In 2019, the Oregon Child Care Research Partnership at OSU calculated that there were only enough slots, both publicly and privately funded, for 38% of preschoolers in Multnomah County. This analysis was before COVID-19 took a huge toll on child care providers and before the Preschool for All measure was approved by voters, creating even more demand.
Even in easier times when providers were ready to expand or improve their space, they experienced major hurdles. A September 2021 report, Challenges and Barriers to Increasing Early Childhood Education Capacity in Multnomah County, detailed numerous, interwoven, and entrenched challenges and barriers for child care providers that want to expand or establish new child care facilities.
- Licensing for child care facilities includes many regulations and very specific requirements that help to keep children healthy and safe. These requirements greatly increase the cost of retrofitting spaces.
- There are also costs and barriers associated with various city permits and code that can be difficult to understand and navigate.
- There are currently no dedicated public funding sources for child care facilities and many banks are unwilling to provide loans to child care providers because of their low profits and lack of collateral.
- These issues are particularly acute for Black, Indigenous, and providers of color affected by the systemic inequities in public, private and, financial services.
To address this need and ensure that all children in the county have access to preschool, SVP Partners and collaborators launched the Child Care Facilities Initiative (CCFI) with the goal of shifting the Portland-metro child care facilities market in five years to more efficiently and effectively connect supply and demand with minimal subsidies and interventions.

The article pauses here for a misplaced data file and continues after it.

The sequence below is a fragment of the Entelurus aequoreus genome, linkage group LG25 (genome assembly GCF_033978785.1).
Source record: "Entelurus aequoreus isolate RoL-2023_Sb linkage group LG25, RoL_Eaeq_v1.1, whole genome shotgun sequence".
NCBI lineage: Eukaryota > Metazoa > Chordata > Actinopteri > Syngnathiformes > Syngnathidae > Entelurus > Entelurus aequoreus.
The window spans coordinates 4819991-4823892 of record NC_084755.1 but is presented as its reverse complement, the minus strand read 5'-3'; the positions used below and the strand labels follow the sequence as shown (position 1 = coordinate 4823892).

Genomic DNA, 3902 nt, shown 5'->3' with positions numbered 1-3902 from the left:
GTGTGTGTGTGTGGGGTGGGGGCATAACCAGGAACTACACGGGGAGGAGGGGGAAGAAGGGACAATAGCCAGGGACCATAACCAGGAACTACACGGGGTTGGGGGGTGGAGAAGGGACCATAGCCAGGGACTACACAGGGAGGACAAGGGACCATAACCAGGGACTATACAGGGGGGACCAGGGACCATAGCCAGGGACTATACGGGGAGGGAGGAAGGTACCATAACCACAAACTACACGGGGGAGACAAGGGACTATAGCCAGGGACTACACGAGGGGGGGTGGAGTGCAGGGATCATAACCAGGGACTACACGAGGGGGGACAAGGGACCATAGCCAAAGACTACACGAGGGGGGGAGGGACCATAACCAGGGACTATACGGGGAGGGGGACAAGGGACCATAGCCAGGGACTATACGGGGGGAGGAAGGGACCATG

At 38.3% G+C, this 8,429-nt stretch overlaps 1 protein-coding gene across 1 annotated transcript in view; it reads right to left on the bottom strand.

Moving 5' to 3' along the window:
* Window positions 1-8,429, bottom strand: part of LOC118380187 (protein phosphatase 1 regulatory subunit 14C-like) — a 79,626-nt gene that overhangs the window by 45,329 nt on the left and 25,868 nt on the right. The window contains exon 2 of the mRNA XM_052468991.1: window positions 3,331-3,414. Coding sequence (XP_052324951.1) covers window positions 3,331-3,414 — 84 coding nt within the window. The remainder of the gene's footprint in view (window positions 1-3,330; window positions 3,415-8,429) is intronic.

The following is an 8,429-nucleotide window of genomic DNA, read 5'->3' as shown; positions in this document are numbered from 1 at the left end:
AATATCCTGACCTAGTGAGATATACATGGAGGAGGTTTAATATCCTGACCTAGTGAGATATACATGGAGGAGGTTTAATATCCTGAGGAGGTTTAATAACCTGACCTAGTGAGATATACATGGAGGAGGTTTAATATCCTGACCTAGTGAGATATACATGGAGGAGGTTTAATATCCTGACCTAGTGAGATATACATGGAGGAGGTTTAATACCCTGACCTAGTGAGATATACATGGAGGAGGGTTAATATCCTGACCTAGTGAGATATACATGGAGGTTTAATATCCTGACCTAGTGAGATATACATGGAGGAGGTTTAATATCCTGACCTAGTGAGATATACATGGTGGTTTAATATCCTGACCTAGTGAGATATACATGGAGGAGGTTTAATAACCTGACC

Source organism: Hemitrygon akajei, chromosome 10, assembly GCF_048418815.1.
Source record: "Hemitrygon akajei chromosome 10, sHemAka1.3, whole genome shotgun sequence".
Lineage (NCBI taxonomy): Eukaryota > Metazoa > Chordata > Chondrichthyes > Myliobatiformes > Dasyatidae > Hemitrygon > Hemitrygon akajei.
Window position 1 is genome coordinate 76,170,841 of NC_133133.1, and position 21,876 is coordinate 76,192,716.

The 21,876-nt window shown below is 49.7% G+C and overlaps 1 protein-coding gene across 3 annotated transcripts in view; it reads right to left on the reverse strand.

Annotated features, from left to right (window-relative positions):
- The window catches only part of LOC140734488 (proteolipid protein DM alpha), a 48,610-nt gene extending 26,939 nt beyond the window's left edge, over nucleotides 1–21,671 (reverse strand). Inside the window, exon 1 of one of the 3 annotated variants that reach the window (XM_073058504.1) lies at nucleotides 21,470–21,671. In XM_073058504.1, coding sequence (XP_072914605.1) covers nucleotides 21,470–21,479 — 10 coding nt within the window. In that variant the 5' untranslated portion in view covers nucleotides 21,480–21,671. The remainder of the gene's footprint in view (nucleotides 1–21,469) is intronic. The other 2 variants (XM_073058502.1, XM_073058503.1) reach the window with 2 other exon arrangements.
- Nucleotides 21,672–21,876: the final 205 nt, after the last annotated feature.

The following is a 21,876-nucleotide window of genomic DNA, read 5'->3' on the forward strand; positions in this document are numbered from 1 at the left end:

CCFI will take a three-pronged approach to addressing the current deficit of needed facilities:
- Research and information for informing relevant players about facilities needs, processes, demand, supply, and public funding
- Convening of public agencies, private interests, and child care providers to detail and advocate for changes that will reduce or eliminate facility-related challenges and barriers
- Modeling and demonstration projects that create new or expanded child care facilities in replicable models
Further, CCFI will:
- Prioritize needs and opportunities for Black, Indigenous, and child care providers of color, geographically underserved communities, and home-based providers
- Focus exclusively on child care facilities development (not the broader range of needs served by others)
- Collaborate with entities on the front lines serving child care providers
- Orient toward system and market changes for the long term
- Prioritize opportunities in three county metro region
Contact: Rachel Langford, CCFI Lead, firstname.lastname@example.org